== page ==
How To Lead Through Challenging Times

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Being a leader who can impact your teams and industry when it’s smooth sailing is difficult. Marshaling the team around a common vision, focused on the goal, and keeping people growing and focused all require the full faculties of any leader in a given time.

So how does a leader cope with challenging circumstances? Can you make an impact when things are beyond your control? And more importantly, can you continue to grow people and business during these times as opposed to just “holding the fort”?

Leaders today face the macro-challenges such as uncertain economics, shifting global values, mergers & acquisitions, volatile commodity markets, and cyber-terrorism, as well as the micro-challenges of ever- increasing costs, personal life events, and rising market competitiveness. It may seem, at times, that there are too many things working against you at any given time. Can one effectively lead when their is so much that you’re working up against?

Fortunately the answer is – Yes, you can. A good leader is able to not let the difficulties in their way get them off track.

  • Don’t let discouragement set in. It’s easy to allow yourself and your people to be overwhelmed with shifting circumstances. Be the buffer that deters discouragement and keep your teams positive that together you can overcome anything.
  • You define the moment. Exercise, pressure, and resistance define muscles and health. The same can be said of trials and difficulties. During the movie “Apollo 13” flight director Gene Kranz tells his troubled NASA crew “Gentlemen, I think this will be our finest hour,” when faced with the possibility of losing 3 astronauts in a crippled lunar module. The message sent was that they would not fail, but succeed in getting the stranded crew safely home. Be the catalyst that defines a challenging moment with resolves for the goal or accomplishing a new goal in the crisis.
  • Anchor the vision. By keeping everyone fixated on the long-term direction, you can allow most people to stay laser-focused on the vision they’re striving for and not the peripheral distractions and immediate obstacles.
  • Keep calm, controlled, and cultured. Your people will look to you to see if you maintain calmness and control, not just over your emotions but the situation as well. But another thing you must keep besides your composure – your organization’s culture. A crises that shifts a company of it’s foundation is not as firmly rooted in it’s core values as it should be. Challenging times can be just the thing to put your culture to the test and make it thrive, but you need to continue to promote a cultural response among your people to see it through. Keep culture as your compass and guide.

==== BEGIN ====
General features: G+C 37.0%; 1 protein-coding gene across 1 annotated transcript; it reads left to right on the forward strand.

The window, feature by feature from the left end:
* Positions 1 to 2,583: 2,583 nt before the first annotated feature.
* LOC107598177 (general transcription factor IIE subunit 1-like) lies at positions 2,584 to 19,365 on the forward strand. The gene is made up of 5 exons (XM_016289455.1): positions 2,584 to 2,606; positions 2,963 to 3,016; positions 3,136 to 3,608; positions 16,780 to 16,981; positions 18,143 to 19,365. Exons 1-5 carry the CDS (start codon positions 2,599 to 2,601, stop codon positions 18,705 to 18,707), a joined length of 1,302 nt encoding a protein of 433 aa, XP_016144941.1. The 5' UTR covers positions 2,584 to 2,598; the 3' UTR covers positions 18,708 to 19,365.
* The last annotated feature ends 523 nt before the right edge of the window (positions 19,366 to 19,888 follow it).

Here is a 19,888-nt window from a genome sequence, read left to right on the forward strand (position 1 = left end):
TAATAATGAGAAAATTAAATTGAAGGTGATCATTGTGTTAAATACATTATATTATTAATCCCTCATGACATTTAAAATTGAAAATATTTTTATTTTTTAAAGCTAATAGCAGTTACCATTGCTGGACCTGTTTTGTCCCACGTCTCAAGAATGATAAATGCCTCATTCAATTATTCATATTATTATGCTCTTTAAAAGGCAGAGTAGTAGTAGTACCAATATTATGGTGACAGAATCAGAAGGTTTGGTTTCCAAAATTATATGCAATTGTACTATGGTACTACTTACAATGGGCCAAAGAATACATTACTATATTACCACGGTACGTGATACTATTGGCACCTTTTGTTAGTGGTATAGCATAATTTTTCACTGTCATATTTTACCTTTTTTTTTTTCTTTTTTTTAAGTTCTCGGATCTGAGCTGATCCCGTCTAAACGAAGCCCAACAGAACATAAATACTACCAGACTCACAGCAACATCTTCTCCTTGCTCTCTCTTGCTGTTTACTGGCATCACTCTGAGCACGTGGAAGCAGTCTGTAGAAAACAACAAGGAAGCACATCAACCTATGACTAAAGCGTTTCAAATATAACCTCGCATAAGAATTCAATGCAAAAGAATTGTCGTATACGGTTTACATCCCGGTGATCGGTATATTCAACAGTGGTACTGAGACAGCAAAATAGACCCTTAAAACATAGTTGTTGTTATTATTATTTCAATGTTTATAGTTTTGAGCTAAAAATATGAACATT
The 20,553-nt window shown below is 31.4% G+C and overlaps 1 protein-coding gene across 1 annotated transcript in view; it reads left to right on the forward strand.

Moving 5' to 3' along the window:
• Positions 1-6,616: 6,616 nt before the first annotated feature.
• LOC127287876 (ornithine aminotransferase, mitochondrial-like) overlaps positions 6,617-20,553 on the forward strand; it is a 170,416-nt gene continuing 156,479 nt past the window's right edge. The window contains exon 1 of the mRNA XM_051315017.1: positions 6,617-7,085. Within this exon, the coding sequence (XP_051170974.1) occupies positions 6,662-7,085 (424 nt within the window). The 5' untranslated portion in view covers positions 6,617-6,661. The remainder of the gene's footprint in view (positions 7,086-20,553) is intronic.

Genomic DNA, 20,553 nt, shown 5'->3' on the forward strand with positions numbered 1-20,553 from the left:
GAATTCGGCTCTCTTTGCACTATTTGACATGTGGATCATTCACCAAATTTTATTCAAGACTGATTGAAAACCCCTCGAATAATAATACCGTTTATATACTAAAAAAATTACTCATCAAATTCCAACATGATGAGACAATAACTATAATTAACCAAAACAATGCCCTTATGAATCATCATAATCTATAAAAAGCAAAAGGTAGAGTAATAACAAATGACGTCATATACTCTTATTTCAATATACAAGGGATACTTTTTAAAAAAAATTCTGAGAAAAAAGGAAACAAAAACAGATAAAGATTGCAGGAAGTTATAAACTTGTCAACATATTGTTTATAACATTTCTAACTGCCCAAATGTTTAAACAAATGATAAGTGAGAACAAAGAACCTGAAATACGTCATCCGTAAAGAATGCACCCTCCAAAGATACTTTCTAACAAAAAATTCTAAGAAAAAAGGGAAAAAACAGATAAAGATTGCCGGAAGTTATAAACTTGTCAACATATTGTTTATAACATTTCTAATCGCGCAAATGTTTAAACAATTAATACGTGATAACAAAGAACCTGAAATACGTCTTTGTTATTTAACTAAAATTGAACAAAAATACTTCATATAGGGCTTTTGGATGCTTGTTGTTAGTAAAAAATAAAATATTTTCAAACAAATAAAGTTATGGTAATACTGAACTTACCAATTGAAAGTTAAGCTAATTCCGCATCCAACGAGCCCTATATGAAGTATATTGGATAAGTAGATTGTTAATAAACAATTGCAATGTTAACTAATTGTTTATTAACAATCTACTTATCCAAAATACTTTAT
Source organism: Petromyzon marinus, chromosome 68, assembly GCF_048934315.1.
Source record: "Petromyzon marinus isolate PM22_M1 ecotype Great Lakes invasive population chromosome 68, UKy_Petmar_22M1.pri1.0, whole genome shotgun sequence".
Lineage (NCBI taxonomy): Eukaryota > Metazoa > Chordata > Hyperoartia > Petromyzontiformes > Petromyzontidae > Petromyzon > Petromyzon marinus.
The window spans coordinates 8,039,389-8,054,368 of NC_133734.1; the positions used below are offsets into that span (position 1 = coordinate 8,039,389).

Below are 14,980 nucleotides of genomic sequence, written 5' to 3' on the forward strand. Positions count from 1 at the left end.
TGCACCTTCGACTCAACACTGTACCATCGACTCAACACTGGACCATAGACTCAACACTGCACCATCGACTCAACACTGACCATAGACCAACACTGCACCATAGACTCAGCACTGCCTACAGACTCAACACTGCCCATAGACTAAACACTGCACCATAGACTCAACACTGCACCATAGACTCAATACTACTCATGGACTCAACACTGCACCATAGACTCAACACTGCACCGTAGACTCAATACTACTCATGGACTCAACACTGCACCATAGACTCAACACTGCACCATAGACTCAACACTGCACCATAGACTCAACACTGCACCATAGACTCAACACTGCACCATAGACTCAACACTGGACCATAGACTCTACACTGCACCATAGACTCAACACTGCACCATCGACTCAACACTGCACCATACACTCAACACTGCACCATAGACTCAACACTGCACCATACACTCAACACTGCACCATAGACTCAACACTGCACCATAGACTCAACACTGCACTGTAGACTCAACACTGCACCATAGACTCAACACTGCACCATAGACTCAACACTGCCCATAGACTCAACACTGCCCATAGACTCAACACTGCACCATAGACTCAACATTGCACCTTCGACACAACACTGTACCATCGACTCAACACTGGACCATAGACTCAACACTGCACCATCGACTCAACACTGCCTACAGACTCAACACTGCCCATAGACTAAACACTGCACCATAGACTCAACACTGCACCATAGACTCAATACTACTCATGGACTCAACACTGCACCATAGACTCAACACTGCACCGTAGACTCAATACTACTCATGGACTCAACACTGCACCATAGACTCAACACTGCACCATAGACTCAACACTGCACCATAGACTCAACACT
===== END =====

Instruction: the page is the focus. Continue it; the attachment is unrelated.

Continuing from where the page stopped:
• Work through, around, or with the things you can’t control. While we can easily accept what we can control, we must give attention at times to things we can’t control And when we know what those are and how they impact your team, you can make sensible choices. They may be avoidance of issues that won’t matter and don’t need your attention. They may involve working around obstacles and finding new methods that result in new efficiencies, systems, or technology. Or they can be a help in disguise that seemed to be a roadblock at first but in actuality become a boon that you can leverage. Use what you can to your advantage during these times.
  • Stick with the plan. You have a plan in place to achieve your goals, so see it through. Getting distracted off your game only benefits the competition, and in a sense your people and customers will feel like you’re bailing on them. You’re plan may still work after all, and who knows, your competition may be making hasty decisions that will allow your original strategy to succeed. Stay with what you’re committed to do.
  • Change the plan but not the goal. If this sounds like a contradiction of the last point, it’s not. The saying “Goals are in concrete, plans are in sand” holds true here. You must stick with the plan until you know for sure that the plan will not work. But don’t hold onto a sinking ship out of stubbornness. As soon as you see the trajectory of a plan not coming to fruition, change the approach immediately and formulate a new, smarter strategy. The important things it to keep the vision and culture intact while still achieving the goals as best you can.

Leaders are defined more of how they handle challenges than how they lead during easy times. By keeping goals, culture, your composure, and positive focuses, you can ride out uncertainty and still succeed on your own terms. And maybe even stronger because of it.

(image: imagekind)

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About Paul LaRue

My goal - To encourage you to lead & influence others with positive impact.

Posted on November.8.2016, in Character-based Leadership, Leadership Development, Leadership Strategies, Personal Development. Bookmark the permalink. 2 Comments.

  1. Great post Paul. Especially like “define the moment” and “anchor the vision.” So much of how we perceive our situations is in the labels we give to them. And an anchor to the vision keeps our focus forward, not around, which is a healthy place to focus. The path to success is never a straight line!

    Like

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